Geocaching is one of those activities that help make you forget about life for a while. You get out, get a little exercise, enjoy nature and find some plastic boxes in the woods, or whatever else has been hidden.

The event is one I’ve wanted to attempt for a couple of years. In its third year, it’s held on a frozen lake. They fish, they grill, they play croquet (hell yeah!) It’s also a chance to get outside, breathe some fresh air and enjoy life a little.

Saturday’s weather forecast seems perfect for this — 27 degrees and partly cloudy. I just hope the crazy weather we’ve had yesterday and today won’t mess it up. It’s been rainy and today could reach the 50s.

We did have two weeks of frigid temperatures, so hopefully the ice is thick enough to withstand this unseasonably warm wave. It would stink to not be able to actually go out on the ice! Tomorrow is supposed to start the decline in temperatures with a high around 40 and it keeps dipping to 26 (with a few snow showers) on Friday and then 27 on Saturday.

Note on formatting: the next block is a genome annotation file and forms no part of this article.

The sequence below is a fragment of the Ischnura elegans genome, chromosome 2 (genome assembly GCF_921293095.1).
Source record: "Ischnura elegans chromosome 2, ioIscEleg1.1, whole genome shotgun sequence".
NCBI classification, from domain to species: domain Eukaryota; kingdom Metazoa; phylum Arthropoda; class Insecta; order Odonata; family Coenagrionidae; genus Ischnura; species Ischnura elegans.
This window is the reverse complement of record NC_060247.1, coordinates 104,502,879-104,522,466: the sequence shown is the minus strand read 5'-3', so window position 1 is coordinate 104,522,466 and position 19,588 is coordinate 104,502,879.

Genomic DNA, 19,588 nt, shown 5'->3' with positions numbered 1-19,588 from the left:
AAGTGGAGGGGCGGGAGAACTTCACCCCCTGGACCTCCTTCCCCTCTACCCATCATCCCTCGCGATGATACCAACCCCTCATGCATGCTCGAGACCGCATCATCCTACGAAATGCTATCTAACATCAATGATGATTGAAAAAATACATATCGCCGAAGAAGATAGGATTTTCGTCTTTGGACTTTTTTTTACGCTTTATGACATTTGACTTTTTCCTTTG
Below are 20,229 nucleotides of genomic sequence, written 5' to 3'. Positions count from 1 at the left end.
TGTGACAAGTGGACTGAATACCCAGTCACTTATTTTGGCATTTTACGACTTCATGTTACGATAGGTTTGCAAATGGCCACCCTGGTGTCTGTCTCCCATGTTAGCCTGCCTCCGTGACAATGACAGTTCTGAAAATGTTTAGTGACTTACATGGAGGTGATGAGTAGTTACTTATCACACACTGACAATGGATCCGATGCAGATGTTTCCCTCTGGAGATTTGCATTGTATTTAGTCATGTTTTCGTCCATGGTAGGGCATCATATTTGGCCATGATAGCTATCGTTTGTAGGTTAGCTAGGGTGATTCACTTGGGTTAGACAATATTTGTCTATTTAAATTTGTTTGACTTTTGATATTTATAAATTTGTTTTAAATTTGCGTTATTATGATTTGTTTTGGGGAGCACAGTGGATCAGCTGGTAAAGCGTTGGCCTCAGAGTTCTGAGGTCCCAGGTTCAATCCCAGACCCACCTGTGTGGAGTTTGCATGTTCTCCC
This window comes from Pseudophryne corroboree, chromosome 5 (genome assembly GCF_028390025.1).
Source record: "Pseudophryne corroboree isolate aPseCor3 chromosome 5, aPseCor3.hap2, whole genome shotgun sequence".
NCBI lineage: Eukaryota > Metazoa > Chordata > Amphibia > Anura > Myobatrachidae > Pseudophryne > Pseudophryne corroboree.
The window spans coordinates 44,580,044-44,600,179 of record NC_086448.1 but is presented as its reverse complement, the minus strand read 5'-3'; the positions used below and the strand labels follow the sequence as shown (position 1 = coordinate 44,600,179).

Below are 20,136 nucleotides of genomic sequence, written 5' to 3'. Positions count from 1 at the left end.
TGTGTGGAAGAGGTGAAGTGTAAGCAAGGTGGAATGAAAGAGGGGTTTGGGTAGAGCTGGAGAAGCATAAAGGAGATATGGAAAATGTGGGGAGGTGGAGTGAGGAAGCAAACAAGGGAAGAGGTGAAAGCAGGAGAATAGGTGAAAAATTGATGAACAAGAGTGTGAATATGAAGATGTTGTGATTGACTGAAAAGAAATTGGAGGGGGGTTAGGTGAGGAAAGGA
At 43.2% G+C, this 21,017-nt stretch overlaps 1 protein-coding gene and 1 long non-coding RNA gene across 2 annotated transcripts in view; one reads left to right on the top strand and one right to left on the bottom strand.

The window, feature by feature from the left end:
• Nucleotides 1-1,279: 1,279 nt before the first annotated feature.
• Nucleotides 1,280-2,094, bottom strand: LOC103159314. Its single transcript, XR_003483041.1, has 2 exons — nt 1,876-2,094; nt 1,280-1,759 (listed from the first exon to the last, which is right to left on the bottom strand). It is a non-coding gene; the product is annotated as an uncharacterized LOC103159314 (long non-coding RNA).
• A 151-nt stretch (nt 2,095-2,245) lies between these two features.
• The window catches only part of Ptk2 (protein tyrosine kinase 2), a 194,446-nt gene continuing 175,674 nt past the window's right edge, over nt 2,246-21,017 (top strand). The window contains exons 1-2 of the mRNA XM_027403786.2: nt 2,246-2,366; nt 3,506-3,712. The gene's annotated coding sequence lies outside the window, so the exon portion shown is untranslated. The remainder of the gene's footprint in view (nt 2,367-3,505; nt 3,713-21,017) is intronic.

I am ready to get out and find some caches!

There will be the caches, too. Though several are park-and-grabs, there are a few of bigger sizes, which is nice. I even did the planning the way I used to — somewhat in-depth, to hopefully help us grab a whole heap of caches.

There might not be a ton of snow still, but there will likely be enough to make it feel like caching in the winter. Snow poses its own set of difficulties when caching, especially when caches are low to the ground!

But, it’s nice to get out in the winter, too. There should be photo opportunities this weekend and it will be fun to catch up with a few others I haven’t hung out with in a while.